A spoof of buddy cop movies where two very different cops are forced to team up on a new reality based television cop show, while tracking down the manufacturer and distributor of an illegally made semi-automatic firearm.
When Eastern European criminals Oleg and Emil come to New York City to pick up their share of a heist score, Oleg steals a video camera and starts filming their activities, both legal and illegal. When they learn how the American media circus can make a remorseless killer look like the victim and make them rich, they target media-savvy NYPD Homicide Detective Eddie Flemming and media-naive FDNY Fire Marshal Jordy Warsaw, the cops investigating their murder and torching of their former criminal partner, filming everything to sell to the local tabloid TV show "Top Story."Written by
Jeff Cross <email@example.com>
A film by Oleg Rasgul is superimposed over the final clip of footage from Oleg's camera near the end. See more »
InfiniFilm DVD includes deleted scenes with commentary: Emil forces Oleg to carry their baggage to the apartment; Jordy is visited by an annoying arsonist at his office; Emil helps a blind woman cross the street; extended, uncut scene outside the apartment fire set up for Jordy where the annoying arsonist returns; Jordy chases half-naked Oleg from a hotel across Times Square into a movie theater showing 2 Days in the Valley (1996) and mistakes on-screen gunfire for actual gunfire; extended scene of Emil in prison, explaining why he helped the blind woman. See more »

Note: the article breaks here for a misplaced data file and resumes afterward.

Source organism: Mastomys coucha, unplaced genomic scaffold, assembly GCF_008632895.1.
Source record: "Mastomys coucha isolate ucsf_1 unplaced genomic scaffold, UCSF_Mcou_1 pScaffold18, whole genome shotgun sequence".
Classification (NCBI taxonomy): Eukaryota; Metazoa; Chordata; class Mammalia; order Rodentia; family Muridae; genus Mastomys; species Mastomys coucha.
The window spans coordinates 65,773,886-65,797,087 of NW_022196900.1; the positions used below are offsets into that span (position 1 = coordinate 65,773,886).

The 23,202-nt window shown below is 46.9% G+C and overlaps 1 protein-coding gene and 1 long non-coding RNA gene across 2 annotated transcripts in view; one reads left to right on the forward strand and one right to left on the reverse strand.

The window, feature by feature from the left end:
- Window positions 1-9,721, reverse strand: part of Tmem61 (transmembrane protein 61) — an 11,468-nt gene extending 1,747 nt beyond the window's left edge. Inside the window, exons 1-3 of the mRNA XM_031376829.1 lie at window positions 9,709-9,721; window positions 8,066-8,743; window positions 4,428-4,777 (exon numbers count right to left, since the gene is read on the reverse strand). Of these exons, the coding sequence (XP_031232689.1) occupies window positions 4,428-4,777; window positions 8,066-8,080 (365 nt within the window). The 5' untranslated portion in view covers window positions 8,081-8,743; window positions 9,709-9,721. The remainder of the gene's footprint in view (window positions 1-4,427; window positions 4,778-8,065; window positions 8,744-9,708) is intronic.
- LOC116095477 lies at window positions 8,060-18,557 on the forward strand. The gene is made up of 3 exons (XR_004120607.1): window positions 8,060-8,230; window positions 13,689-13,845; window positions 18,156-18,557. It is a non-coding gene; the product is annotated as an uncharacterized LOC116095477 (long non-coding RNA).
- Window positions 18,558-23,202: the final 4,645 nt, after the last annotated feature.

Considering the critical drubbing this movie received, not to mention the fact that it's by the writer/director of Two Days in the Valley, I expected it to be pretty terrible. Surprisingly it turned out to be an exciting and occasionally quite funny thriller about two media obsessed thugs from the former Soviet Union who decide to become celebrities by committing a series of murders and videotaping the crimes. The movie is definitely not without serious flaws: for instance, nobody ever points out that it's almost impossible to mount a successful insanity defense in the US legal system. In a land where Jeffrey Dahmer and New York's highly delusional subway shooter are certified as sane these guys wouldn't have a shot in hell of making their case, and an insanity defence is the linchpin of their whole plan to profit from their crimes. Movie also ignores the fact that laws have been on the books to prevent criminals from profiting from their crimes by selling their stories since the 1960's. Also, given the legal and ethical ramifications involved it's hard to imagine any credible scenario under which a news program, even a sleazy tabloid news program, would pay a million dollars cash to an at large murderer for a videotape of one of his crimes and then broadcast the thing live on television. Obvious flaws aside, 15 Minutes has several shockingly well-staged action sequences, great acting (except for the guy who played Ed Burns' boss--his grating one note performance went way over the self-parody line) and occasional welcome touches of black humor, like the very funny death scene of the thug who fancied himself a film director and manufactures the final shot of his movie for maximum emotional impact. All in all 15 Minutes is a dark and funny thriller and certainly a lot better than most of the schlock Hollywood churns out.
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